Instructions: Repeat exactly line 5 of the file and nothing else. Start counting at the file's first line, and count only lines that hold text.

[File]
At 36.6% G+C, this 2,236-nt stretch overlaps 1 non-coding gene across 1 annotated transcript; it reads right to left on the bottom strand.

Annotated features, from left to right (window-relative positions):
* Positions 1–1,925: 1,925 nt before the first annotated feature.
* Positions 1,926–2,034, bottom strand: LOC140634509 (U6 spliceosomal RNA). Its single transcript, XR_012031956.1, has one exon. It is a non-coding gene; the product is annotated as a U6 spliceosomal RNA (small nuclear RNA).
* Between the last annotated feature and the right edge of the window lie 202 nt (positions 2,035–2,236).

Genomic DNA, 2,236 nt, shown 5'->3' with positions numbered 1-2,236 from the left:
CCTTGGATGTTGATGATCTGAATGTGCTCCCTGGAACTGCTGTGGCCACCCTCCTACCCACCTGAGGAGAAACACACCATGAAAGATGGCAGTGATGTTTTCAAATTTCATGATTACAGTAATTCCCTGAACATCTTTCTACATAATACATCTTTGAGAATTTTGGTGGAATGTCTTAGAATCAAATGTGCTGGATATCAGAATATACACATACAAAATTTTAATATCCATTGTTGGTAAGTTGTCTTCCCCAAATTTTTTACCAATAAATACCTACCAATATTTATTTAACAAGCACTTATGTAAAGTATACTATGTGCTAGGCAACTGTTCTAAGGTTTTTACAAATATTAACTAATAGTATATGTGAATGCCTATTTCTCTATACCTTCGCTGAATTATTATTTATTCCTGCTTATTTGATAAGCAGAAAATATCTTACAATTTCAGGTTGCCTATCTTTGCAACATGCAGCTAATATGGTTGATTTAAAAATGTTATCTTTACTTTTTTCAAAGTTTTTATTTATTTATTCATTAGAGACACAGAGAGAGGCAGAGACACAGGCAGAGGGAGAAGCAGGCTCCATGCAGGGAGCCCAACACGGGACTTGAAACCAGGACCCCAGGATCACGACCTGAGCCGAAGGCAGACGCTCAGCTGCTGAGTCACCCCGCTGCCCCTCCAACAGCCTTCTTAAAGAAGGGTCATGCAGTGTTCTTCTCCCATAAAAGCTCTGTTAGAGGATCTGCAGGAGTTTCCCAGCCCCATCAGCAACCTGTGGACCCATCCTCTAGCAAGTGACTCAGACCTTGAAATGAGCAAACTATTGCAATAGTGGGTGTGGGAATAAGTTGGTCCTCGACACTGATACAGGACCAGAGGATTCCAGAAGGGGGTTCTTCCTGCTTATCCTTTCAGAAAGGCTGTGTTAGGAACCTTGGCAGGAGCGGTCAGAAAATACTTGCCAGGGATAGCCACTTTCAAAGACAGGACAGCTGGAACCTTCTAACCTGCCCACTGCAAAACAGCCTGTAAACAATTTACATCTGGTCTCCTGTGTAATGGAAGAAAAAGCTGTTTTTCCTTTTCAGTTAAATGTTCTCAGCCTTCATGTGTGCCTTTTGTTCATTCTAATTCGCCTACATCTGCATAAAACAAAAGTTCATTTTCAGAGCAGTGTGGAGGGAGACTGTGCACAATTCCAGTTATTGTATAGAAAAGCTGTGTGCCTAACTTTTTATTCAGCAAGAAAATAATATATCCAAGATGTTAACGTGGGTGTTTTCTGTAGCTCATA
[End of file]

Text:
* Between the last annotated feature and the right edge of the window lie 202 nt (positions 2,035–2,236).